Many organizations exist without the benefits of incorporation. Becoming a corporation protects the leaders of the nonprofit from being legally responsible for its debt or lawsuits. Nonprofits based in Texas who wish to become corporations must follow the guidelines outlined in the Texas Non-Profit Corporation Act.
Texas Non-Profit Corporation Act Requirements
The Texas Non-Profit Corporation Act requires the entity to file articles of incorporation and a certificate of formation with the secretary of state’s office. Nonprofits organizations that want tax exempt status must also include a set of bylaws and file with the Internal Revenue Service. Bylaws detail the procedures the nonprofit will follow as it conducts its business.
After a nonprofit becomes a corporation, it must file a report every four years that outlines basic information about the organization. The report must include information including the corporation’s name, address, contact information for all directors and officers, and the registered office and agent, which is the person that receives any court filings or claims made against the corporation.
Articles of Incorporation
The articles of incorporation are various documents detailing specific information about the organization such as its name, address, and how long the entity will last. Also to be included is a statement about the organization’s purpose as a nonprofit. Nonprofit organization purposes include charitable, religious, patriotic, educational, agricultural, fraternal, athletic, and scientific.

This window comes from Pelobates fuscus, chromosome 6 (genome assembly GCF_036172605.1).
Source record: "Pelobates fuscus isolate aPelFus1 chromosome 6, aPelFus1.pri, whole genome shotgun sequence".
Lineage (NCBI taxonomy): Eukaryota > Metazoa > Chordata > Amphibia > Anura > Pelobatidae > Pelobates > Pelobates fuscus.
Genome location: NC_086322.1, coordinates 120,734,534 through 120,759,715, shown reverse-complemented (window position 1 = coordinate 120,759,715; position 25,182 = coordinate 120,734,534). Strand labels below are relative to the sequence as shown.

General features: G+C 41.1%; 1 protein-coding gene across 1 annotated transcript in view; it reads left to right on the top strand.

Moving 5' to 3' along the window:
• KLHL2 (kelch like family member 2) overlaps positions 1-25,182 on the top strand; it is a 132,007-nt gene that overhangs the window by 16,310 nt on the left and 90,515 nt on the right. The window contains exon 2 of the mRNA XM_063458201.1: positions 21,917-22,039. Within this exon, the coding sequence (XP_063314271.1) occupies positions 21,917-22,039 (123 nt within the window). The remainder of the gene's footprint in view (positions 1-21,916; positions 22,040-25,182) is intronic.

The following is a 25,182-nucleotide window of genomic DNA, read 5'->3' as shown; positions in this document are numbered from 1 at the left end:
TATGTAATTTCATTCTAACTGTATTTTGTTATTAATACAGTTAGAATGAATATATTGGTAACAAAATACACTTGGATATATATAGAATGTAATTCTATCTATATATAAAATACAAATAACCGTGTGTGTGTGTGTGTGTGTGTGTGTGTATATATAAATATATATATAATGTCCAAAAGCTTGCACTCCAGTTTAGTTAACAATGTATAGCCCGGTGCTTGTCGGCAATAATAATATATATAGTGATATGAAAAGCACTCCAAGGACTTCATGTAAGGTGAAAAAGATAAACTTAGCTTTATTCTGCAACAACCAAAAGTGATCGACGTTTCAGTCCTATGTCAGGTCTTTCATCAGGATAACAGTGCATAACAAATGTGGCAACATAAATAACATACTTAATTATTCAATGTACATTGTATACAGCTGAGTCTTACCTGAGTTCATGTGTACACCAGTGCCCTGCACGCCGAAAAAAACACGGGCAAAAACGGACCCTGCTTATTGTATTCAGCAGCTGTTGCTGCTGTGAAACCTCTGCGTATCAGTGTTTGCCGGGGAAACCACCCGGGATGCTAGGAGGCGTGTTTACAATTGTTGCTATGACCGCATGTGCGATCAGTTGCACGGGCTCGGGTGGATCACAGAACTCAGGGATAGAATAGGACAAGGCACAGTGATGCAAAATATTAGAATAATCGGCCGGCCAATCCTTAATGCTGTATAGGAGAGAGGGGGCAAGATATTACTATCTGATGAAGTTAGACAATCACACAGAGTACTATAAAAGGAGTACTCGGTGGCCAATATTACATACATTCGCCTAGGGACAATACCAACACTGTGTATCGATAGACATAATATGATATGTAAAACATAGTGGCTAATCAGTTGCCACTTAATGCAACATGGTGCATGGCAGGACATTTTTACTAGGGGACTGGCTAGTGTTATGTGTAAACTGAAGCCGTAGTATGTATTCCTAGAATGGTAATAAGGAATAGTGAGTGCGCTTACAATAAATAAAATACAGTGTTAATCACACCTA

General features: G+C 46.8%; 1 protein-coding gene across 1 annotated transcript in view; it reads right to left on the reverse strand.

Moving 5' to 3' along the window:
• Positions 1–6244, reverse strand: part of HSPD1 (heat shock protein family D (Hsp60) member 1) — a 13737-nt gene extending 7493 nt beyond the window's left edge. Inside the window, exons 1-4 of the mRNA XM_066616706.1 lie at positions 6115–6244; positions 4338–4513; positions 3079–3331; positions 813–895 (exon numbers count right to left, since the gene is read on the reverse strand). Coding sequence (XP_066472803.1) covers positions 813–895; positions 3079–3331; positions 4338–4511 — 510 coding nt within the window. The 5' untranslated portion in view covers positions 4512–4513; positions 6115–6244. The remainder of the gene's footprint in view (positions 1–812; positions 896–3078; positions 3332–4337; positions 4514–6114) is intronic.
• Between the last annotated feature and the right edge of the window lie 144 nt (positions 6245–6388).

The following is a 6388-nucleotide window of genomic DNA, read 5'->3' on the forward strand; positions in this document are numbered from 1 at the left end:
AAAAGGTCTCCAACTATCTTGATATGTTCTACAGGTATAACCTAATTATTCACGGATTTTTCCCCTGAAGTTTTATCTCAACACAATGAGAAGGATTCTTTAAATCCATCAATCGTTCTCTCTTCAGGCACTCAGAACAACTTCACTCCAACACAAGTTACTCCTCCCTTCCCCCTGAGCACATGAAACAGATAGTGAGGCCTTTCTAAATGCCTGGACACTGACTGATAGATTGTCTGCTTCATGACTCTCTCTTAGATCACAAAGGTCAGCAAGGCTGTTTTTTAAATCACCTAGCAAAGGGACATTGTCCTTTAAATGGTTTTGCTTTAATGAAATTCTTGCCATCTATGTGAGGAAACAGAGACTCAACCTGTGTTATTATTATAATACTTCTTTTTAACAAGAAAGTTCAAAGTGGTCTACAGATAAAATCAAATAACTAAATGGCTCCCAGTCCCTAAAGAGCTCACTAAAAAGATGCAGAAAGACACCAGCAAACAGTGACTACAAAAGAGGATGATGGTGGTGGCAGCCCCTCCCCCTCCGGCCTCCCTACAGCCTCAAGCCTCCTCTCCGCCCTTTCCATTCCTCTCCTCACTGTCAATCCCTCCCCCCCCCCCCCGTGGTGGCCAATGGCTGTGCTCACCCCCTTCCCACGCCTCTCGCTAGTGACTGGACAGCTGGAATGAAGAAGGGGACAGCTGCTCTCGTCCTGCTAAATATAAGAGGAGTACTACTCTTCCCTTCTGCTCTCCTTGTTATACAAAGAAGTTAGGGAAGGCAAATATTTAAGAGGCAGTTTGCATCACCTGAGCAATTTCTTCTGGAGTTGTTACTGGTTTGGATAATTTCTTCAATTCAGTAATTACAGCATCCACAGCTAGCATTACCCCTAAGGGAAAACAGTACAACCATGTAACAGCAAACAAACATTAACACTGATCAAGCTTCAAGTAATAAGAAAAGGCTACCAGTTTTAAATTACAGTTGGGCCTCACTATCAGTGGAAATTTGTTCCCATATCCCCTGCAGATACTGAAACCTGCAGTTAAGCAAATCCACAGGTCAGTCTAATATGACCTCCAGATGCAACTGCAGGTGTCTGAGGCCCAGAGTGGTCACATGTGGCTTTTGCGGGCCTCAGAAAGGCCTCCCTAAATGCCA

The articles of incorporation must also explain whether members of the organization or a board of directors will manage the entity’s operations. Nonprofit organizations that appoint a board of directors must have at least three of its members sit on the board.
Once a nonprofit organization becomes a corporation, it does not automatically receive tax-exempt status. The entity must file additional documents with the government at both the state and federal level requesting this status. When granted, tax-exempt status removes the nonprofit’s obligation to pay both sales and franchise taxes. Nonprofit corporations whose purpose is charitable, educational, or religious may also be exempt from paying taxes on hotel expenses when its officers and members travel for business.
Navigating the Texas Non-Profit Corporation Act can be complicated. Nonprofits desiring to incorporate can contact the business formation attorneys at Bennett, Weston, LaJone & Turner, P.C., for help.